Last Updated Jun 3, 2009 5:28 PM EDT
The reason this guy is still around is that, when he is working, he's a freakin' machine! He may not be at his desk, but he's putting in the hours. Much like me in college, he's often online at midnight or 2 in the morning. He's still putting in 50+ hours per week. And, the work he cranks out is great. He's found and fixed problems that could be major. He's stepped up to work on new challenges facing the team and had great success. In general, he's impressed a lot of people with his raw talent and abilities.But when he flakes on meetings, it has a negative impact on everyone around him. What's the solution?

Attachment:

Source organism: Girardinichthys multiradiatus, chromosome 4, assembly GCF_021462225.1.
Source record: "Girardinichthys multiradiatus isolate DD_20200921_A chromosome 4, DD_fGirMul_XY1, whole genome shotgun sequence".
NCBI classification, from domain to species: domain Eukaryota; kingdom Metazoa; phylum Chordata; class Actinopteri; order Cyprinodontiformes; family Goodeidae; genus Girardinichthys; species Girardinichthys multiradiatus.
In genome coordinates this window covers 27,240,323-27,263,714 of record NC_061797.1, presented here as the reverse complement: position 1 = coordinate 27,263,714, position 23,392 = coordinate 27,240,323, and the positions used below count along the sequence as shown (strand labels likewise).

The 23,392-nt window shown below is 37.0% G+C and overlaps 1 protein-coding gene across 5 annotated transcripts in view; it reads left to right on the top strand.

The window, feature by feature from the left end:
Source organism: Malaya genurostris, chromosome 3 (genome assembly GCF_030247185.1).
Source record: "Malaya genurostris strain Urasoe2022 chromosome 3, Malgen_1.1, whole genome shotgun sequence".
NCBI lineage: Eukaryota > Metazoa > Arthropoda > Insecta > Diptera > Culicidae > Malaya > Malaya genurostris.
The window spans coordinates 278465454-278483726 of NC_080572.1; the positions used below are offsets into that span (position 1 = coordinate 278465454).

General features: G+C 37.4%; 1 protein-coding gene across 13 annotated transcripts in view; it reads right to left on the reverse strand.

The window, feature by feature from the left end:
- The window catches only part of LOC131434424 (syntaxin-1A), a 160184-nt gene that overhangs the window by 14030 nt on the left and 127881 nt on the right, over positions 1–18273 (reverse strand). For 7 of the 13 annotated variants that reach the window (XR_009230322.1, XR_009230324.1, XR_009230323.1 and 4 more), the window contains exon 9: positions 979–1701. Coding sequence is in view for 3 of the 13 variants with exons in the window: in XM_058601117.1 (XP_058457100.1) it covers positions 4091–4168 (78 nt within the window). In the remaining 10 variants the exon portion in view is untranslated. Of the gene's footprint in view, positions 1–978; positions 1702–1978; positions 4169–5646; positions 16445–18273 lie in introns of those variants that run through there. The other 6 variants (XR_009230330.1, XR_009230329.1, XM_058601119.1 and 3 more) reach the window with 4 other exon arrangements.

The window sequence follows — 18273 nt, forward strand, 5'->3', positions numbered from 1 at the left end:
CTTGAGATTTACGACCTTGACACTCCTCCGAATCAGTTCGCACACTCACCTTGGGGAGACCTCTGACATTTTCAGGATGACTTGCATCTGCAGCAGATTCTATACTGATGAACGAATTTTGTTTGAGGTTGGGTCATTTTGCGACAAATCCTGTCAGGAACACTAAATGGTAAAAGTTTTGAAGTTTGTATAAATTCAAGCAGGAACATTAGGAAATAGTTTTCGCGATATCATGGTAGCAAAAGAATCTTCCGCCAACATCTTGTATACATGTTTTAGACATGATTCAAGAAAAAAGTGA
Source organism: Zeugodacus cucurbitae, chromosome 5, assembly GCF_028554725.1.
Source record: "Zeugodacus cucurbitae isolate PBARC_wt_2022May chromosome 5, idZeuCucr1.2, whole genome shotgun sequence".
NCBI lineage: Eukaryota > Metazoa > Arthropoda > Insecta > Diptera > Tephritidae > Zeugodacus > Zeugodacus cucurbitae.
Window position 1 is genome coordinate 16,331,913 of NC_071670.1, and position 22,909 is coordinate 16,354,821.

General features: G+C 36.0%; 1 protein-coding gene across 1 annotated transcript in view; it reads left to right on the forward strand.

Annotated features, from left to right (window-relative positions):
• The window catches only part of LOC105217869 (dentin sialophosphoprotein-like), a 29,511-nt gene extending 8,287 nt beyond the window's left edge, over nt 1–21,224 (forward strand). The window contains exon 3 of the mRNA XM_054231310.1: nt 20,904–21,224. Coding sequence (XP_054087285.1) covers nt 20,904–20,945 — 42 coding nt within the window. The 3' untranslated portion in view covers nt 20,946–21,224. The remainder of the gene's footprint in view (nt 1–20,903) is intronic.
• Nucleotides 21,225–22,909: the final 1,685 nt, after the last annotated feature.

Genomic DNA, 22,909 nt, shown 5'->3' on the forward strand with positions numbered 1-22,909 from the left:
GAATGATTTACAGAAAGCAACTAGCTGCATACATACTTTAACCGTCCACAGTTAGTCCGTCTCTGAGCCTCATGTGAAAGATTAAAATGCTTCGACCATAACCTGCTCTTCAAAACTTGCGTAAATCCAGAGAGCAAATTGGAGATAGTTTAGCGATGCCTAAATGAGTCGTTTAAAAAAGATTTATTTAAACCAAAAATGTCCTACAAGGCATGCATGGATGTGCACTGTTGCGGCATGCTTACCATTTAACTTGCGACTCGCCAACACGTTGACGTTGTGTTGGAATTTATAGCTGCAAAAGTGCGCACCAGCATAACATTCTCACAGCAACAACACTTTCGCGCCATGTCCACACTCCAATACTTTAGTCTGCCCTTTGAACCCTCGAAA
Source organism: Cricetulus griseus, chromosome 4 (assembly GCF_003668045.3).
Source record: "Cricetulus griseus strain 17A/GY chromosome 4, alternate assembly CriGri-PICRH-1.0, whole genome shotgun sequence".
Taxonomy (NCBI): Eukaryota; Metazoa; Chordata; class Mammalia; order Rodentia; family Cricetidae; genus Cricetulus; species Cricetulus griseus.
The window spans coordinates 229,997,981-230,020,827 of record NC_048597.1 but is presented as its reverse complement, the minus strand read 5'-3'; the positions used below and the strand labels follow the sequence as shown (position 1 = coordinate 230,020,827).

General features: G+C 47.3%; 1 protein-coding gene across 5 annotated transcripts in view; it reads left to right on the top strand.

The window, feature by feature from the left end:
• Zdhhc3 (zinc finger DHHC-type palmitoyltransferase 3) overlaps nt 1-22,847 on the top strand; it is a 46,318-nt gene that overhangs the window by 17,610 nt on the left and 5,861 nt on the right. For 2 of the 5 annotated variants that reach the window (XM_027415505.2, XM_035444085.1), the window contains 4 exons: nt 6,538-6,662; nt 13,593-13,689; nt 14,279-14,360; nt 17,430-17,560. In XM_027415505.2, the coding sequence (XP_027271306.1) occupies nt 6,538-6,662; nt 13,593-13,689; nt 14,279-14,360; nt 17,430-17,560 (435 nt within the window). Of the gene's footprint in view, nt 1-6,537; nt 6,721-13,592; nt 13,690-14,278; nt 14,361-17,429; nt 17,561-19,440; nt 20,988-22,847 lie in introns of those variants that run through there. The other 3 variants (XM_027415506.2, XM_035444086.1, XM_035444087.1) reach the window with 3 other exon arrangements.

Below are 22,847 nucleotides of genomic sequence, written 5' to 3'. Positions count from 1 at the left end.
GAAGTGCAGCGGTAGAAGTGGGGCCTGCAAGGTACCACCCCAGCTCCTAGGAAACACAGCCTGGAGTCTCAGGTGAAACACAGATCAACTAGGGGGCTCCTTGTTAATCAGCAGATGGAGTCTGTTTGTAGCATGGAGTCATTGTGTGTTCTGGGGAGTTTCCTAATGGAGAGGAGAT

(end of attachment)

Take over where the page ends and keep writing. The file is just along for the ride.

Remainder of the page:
Pankow recommends a two-pronged approach if they're thinking of hiring him:
- Outline for the contractor the company culture and what it expects from employees. Is face time important, or is just turning in the work enough? Does the company value collaboration or the lone-wolf approach? Make it clear what your expectations would be.
- Set expectations for what will define success. As a contractor, turning in stellar work may be enough; as an employee, it won't be. Success in this role is defined also by being a rock-star teammate who helps the team become better as a whole.
(image by Stephen Edmonds via Flickr, CC 2.0)